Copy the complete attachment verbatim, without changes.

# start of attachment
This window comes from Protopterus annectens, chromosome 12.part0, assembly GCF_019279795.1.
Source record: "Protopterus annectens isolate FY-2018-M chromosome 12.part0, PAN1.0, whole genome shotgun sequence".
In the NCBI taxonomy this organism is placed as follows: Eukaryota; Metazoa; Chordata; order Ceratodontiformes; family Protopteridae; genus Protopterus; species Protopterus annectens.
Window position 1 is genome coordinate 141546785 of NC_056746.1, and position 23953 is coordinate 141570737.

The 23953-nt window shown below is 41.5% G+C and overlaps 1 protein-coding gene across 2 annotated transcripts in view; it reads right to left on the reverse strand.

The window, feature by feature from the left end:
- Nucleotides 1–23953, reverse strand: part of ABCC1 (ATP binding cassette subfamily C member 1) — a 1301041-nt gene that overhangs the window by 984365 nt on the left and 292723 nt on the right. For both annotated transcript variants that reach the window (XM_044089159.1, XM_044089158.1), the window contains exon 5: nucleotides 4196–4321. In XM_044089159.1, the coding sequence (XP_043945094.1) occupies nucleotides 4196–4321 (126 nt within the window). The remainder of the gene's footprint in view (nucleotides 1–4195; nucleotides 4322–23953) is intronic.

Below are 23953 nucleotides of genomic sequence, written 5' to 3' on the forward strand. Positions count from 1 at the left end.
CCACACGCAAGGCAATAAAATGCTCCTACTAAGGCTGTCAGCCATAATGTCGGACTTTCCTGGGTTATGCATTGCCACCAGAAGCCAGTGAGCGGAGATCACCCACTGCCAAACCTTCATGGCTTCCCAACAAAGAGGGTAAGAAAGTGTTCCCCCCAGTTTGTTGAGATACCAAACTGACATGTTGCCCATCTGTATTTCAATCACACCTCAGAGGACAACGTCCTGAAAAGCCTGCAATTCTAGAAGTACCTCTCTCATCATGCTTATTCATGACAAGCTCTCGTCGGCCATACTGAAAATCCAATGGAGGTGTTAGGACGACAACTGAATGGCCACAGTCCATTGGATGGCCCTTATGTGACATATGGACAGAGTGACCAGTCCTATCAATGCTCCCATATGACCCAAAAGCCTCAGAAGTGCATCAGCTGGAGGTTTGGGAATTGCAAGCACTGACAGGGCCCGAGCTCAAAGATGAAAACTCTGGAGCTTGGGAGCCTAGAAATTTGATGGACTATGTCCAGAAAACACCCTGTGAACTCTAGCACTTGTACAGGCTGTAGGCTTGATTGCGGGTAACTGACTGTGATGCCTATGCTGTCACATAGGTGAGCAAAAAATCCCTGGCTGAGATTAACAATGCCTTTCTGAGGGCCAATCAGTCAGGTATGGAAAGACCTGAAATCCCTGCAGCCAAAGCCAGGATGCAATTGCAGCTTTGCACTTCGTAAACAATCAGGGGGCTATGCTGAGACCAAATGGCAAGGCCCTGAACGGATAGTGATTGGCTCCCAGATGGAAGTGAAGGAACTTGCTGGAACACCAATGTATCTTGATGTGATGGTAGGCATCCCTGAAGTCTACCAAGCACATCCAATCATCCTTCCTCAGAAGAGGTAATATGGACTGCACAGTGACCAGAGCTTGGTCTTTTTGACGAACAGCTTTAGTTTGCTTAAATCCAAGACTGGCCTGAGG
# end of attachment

This window comes from Protopterus annectens, chromosome 12.part0, assembly GCF_019279795.1.
Source record: "Protopterus annectens isolate FY-2018-M chromosome 12.part0, PAN1.0, whole genome shotgun sequence".
In the NCBI taxonomy this organism is placed as follows: Eukaryota; Metazoa; Chordata; order Ceratodontiformes; family Protopteridae; genus Protopterus; species Protopterus annectens.
Window position 1 is genome coordinate 141546785 of NC_056746.1, and position 23953 is coordinate 141570737.

The 23953-nt window shown below is 41.5% G+C and overlaps 1 protein-coding gene across 2 annotated transcripts in view; it reads right to left on the reverse strand.

The window, feature by feature from the left end:
- Nucleotides 1–23953, reverse strand: part of ABCC1 (ATP binding cassette subfamily C member 1) — a 1301041-nt gene that overhangs the window by 984365 nt on the left and 292723 nt on the right. For both annotated transcript variants that reach the window (XM_044089159.1, XM_044089158.1), the window contains exon 5: nucleotides 4196–4321. In XM_044089159.1, the coding sequence (XP_043945094.1) occupies nucleotides 4196–4321 (126 nt within the window). The remainder of the gene's footprint in view (nucleotides 1–4195; nucleotides 4322–23953) is intronic.

Below are 23953 nucleotides of genomic sequence, written 5' to 3' on the forward strand. Positions count from 1 at the left end.
CCACACGCAAGGCAATAAAATGCTCCTACTAAGGCTGTCAGCCATAATGTCGGACTTTCCTGGGTTATGCATTGCCACCAGAAGCCAGTGAGCGGAGATCACCCACTGCCAAACCTTCATGGCTTCCCAACAAAGAGGGTAAGAAAGTGTTCCCCCCAGTTTGTTGAGATACCAAACTGACATGTTGCCCATCTGTATTTCAATCACACCTCAGAGGACAACGTCCTGAAAAGCCTGCAATTCTAGAAGTACCTCTCTCATCATGCTTATTCATGACAAGCTCTCGTCGGCCATACTGAAAATCCAATGGAGGTGTTAGGACGACAACTGAATGGCCACAGTCCATTGGATGGCCCTTATGTGACATATGGACAGAGTGACCAGTCCTATCAATGCTCCCATATGACCCAAAAGCCTCAGAAGTGCATCAGCTGGAGGTTTGGGAATTGCAAGCACTGACAGGGCCCGAGCTCAAAGATGAAAACTCTGGAGCTTGGGAGCCTAGAAATTTGATGGACTATGTCCAGAAAACACCCTGTGAACTCTAGCACTTGTACAGGCTGTAGGCTTGATTGCGGGTAACTGACTGTGATGCCTATGCTGTCACATAGGTGAGCAAAAAATCCCTGGCTGAGATTAACAATGCCTTTCTGAGGGCCAATCAGTCAGGTATGGAAAGACCTGAAATCCCTGCAGCCAAAGCCAGGATGCAATTGCAGCTTTGCACTTCGTAAACAATCAGGGGGCTATGCTGAGACCAAATGGCAAGGCCCTGAACGGATAGTGATTGGCTCCCAGATGGAAGTGAAGGAACTTGCTGGAACACCAATGTATCTTGATGTGATGGTAGGCATCCCTGAAGTCTACCAAGCACATCCAATCATCCTTCCTCAGAAGAGGTAATATGGACTGCACAGTGACCAGAGCTTGGTCTTTTTGACGAACAGCTTTAGTTTGCTTAAATCCAAGACTGGCCTGAGG